Friday, January 8, 2010

Carretera Austral: Chile's Top Road Trip

Not so long ago, to visit northern Chilean Patagonia's wild temperate rainforests, pristine lakes, rushing rivers, fathomless fjords, and sprawling ice fields with jagged glacial summits, you went by sea or air. Weekly ferries from Puerto Montt called at tiny ports like Chaitén and Puerto Puyuhuapi en route to Puerto Chacabuco, 80 km west of the regional capital of Coyhaique. Small planes and air taxis used grass or gravel airstrips at pioneer settlements like Chaitén, and only the smallest jets could land at Coyhaique's airport because there wasn't enough level ground to handle anything bigger. If you wanted to go overland, you went over bad Argentine roads.

In the 1970s, though, Chile began a project to unite the sliver of the country that lies south of Puerto Montt via the Carretera Austral Longitudinal, a narrow, discontinuous, serpentine highway that now winds south to Villa O'Higgins, linking isolated hamlets over more than 1200 km. Steadily improving, this still rugged route, rarely wider than a single LA freeway lane, has begun to hook the handful of adventurous travelers who seek it out. It has brought an influx of foreigners like Esprit founder Doug Tompkins, who has created his own private national park; rafters and kayakers who have turned the tiny burg of Futaleufú into a burgeoning adventure center; cyclists and bikers en route to Tierra del Fuego, the tip of South America; and pods of budget travelers who join forces to rent pickup trucks in Santiago, Chile's capital.

Near Coyhaique, the two-lane Carretera is wide and paved, but in some sections "highway" seems a misnomer for a precarious road that needs frequent grading to smooth spine-shattering washboard and countless potholes. In summer, highway crews hack back the wild vegetation that, left unchecked, would cover the road in a season or two. It's no longer a 4WD road but, though there's still more cow patties and road apples than blown tires, speeds more than 40 km per hour are often inadvisable.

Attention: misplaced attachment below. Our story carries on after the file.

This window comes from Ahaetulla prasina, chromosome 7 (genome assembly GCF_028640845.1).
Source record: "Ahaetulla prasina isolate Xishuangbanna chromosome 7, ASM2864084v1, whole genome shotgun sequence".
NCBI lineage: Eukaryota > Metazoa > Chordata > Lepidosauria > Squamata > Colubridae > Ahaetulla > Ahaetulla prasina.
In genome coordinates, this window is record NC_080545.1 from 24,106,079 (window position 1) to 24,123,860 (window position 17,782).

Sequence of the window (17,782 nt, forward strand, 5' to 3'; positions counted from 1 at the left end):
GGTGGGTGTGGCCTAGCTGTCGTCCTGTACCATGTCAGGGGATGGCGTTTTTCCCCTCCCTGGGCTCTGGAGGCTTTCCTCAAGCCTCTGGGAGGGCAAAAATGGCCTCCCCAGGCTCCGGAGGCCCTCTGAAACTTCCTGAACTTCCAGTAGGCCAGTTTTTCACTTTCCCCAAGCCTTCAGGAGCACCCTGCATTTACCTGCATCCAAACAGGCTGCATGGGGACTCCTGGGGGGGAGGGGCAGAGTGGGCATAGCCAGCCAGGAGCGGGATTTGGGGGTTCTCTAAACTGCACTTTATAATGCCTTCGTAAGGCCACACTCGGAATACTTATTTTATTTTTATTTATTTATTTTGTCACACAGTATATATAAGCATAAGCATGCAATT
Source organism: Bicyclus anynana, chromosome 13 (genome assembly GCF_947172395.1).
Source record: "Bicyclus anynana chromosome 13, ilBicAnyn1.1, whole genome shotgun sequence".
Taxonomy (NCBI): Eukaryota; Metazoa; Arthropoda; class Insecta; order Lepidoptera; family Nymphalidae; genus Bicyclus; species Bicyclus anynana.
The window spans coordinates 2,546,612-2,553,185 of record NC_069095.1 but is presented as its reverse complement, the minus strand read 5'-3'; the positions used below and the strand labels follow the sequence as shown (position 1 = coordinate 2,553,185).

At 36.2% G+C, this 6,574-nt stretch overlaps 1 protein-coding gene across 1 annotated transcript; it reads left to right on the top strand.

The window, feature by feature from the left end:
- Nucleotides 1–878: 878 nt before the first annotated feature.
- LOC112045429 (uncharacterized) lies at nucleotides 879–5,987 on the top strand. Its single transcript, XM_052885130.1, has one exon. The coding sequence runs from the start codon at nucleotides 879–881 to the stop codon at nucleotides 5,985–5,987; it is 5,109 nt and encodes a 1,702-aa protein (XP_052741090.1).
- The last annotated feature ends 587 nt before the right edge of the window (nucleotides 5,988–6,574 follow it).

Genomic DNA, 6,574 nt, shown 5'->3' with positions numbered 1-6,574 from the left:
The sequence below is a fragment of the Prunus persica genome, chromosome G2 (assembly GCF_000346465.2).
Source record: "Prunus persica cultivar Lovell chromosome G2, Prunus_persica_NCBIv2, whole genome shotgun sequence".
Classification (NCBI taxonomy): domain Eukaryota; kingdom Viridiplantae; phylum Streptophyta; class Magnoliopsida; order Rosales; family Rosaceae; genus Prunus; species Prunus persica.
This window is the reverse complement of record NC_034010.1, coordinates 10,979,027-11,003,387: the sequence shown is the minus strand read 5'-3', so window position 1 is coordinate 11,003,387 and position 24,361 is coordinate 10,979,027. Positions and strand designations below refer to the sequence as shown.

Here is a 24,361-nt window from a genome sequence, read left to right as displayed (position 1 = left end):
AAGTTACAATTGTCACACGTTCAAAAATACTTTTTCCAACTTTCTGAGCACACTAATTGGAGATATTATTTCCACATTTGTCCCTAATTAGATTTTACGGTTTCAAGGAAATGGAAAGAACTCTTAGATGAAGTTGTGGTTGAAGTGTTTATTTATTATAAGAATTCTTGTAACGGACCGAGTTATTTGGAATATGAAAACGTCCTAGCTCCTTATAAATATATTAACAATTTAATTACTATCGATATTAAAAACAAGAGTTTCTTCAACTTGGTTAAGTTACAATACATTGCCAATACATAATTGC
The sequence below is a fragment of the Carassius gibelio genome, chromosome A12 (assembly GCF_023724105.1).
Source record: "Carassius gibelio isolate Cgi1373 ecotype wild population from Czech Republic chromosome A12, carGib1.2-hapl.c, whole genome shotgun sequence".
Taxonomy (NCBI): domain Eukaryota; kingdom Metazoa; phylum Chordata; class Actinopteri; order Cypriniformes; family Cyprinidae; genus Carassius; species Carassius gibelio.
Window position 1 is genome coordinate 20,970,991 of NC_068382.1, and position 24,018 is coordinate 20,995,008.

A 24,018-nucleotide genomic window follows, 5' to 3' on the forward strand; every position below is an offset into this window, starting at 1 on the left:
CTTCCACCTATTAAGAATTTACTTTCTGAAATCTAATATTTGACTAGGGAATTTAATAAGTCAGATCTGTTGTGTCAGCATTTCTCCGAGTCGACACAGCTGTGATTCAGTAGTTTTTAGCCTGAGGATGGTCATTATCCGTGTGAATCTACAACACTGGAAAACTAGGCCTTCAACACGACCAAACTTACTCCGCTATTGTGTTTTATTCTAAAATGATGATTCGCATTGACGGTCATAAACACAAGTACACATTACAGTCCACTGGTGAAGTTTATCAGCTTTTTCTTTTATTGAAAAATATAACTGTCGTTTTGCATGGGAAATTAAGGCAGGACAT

Literally the biggest destination near Chaitén is Tompkins’ Parque Pumalín, an 800,000-acre private nature reserve that includes groves of the long-lived alerce (false larch, Chile's counterpart to the redwood), north of Chaitén. Unfortunately, the 2008 eruption of Volcán Chaitén (pictured here) has closed this section of the highway, and most of the park, for at least the 2010 season.

That said, Naviera Sur ferries from Puerto Montt and Quellón (on the island of Chiloé) are still delivering motorists, motorcyclists, bicyclists, and even pedestrian passengers to Chaitén, which has been largely evacuated though some accommodations remain open and bus service south to Coyhaique continues. Sights and attractions along or near the route include the whitewater rafting and kayaking Mecca of Futaleufú; Parque Nacional Queulat, with its hanging glacier (pictured here); the Termas de Puyuhuapi hot springs; the city of Coyhaique itself; Parque Nacional Laguna San Rafael, where the ice meets the sea; the pinnacles of Reserva Nacional Cerro Castillo (pictured below), and the terminal town of Villa O’Higgins (where, however, it’s possible to continue by fjord and overland - on horseback and foot - to the Argentine trekking capital of El Chaltén.

For anyone who wants to drive the Carretera Austral, the long days of the southern summer are an ideal time. The simplest option is to fly into Coyhaique and rent a vehicle, heading either north or south, but this involves considerable backtracking to see the entire road. Reserving a car is essential in Coyhaique, which has a relatively small fleet of vehicles, well in advance.

It’s also possible to rent a vehicle in Puerto Montt, but this will mean either retracing the entire route, returning via Argentina (at extra cost for paperwork and insurance), or expensive dropoff charges in Coyhaique (the only option along the highway).

Anyone driving the Carretera Austral’s should be aware of its hazards. There is relatively little traffic, but in many areas it is narrow, with a high center and sloping sides, little or no shoulder, and many blind curves - sound the horn at every opportunity. 4WD is not essential, but high clearance is advisable even if some drivers now do the route in a normal passenger car.

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